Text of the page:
Ethnic/Racial Minorities -- General
Places to live, quality of life, and services provided by SHO are not generally available to such low-income older adults and disabled people. The median income for SHO's residents is about $13,246, less than 30 percent of Colorado's median income and far less than the Colorado definition of very low income, $23,100. Many of the residents, especially in Denver have median incomes even far lower, around $7,000. Four of our residences are for adults with chronic mental illness and offer on-site case management and supportive services. Many of SHO's residents have been homeless and have no families able to care for them. Without SHO, these 500 people would certainly not have a comparable quality of life.
SHO has two types of residences: subsidized apartments and assisted living residences. Services provided in all of the residences all are designed to allow residents to maintain independence, enjoy life, and challenge them to do things they might have not thought possible.
Subsidized apartments: Available for people at least 62 and for older adults with disabilities, subsidized apartments offer safe, comfortable accommodations. SHO's subsidized apartments include: Emerson Gardens, Denver; The Olin, Denver; September House, Denver; The Decatur, Denver. Eligibility for people to live in SHO's apartments require that they are elderly or disabled and meet the standard for very low incomes (less than 50% of the median income for the county of the residence). They also must be able to care for themselves, e.g. cook. Residents whose average income is $10,700 pay 30 percent of their adjusted gross income to live in SHO residences. Subsidies for residential expenses are provided through the Housing and Urban Development (HUD) Agency and the Rural Development Agency.
Assisted living: SHO's assisted living residences include The Barth Hotel, Denver; Miller House, Denver; Park Hill, Denver; Cinnamon Park, Longmont; Madison House, Cortez; and Mesa Vista, Parachute. They also are available to elderly and older disabled adults who have very low incomes. Assisted living residents also pay a portion of their incomes for rent and services. Their living costs are subsidized through Medicaid.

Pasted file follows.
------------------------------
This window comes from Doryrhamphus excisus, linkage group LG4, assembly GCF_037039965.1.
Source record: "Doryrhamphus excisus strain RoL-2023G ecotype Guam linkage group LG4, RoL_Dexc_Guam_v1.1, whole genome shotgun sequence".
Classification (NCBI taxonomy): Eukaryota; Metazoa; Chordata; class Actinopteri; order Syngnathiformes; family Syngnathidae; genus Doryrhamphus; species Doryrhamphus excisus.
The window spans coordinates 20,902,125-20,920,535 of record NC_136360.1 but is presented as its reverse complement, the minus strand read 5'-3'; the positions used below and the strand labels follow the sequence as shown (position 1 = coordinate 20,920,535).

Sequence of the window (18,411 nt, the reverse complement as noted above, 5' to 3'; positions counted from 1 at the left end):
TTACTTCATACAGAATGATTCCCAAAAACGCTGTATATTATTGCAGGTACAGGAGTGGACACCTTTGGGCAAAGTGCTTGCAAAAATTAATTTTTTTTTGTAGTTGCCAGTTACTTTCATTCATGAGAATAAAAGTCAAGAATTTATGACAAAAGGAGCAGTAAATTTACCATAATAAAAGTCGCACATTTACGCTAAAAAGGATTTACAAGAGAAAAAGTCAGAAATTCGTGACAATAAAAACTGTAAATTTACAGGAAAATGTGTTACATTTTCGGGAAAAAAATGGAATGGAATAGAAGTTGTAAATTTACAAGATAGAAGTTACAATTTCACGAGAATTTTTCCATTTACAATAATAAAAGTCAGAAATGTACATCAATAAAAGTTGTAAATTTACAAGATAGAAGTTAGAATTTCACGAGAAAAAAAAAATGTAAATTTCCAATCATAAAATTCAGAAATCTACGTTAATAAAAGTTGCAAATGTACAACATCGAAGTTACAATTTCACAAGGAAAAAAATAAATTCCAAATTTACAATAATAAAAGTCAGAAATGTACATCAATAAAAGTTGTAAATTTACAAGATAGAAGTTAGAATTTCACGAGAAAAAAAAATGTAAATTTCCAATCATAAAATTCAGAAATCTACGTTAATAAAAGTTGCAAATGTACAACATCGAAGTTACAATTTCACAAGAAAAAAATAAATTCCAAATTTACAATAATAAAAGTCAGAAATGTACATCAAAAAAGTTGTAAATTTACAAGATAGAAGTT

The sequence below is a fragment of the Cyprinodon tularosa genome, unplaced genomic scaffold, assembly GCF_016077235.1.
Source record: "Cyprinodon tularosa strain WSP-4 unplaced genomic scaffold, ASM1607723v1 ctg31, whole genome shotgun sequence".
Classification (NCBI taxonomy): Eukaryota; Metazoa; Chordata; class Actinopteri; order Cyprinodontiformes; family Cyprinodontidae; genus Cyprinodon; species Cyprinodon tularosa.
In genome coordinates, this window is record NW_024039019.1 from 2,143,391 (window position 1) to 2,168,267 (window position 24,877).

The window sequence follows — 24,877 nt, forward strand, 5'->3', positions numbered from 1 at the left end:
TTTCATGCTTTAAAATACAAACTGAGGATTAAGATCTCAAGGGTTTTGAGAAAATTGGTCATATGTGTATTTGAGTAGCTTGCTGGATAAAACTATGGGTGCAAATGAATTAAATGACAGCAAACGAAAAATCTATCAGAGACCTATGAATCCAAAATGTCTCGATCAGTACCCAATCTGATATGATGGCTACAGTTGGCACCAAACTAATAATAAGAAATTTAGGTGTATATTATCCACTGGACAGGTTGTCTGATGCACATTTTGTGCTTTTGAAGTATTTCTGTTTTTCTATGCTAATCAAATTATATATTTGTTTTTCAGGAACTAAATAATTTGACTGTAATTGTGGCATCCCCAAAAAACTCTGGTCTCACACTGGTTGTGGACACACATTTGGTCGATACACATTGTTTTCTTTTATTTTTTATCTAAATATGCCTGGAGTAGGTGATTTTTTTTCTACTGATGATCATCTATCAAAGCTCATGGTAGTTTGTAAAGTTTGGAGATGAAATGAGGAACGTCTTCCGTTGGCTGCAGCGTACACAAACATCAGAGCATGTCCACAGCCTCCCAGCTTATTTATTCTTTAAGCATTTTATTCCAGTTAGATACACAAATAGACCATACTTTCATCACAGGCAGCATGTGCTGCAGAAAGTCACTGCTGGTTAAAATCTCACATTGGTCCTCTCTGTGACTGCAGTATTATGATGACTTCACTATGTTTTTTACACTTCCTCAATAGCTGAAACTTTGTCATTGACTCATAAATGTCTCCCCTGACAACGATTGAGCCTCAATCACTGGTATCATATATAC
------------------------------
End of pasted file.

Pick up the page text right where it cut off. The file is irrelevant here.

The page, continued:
Assisted living residences are provided for older adults who can no longer live totally on their own because of either physical or mental disabilities. However it is important to note that our assisted living residences are not nursing homes. Each resident is fully functional and able to care for themselves. They just need a little help. They receive a full range of supportive services including meals, laundry, housekeeping and personal care. Residents can be involved in a variety of social and recreational activities all designed to promote independence and allow residents to continue to be alert, learning, and a vital part of their communities. Activities range from every-day things like reading and puzzles to outings for shopping and entertainment to specialized programs that help residents maintain a connection to the community.
The combined average score for residents is 4.6 while the score for families is 4.5. These results indicate that SHO services are great! These high scores have been consistent since the surveys were begun in 2004.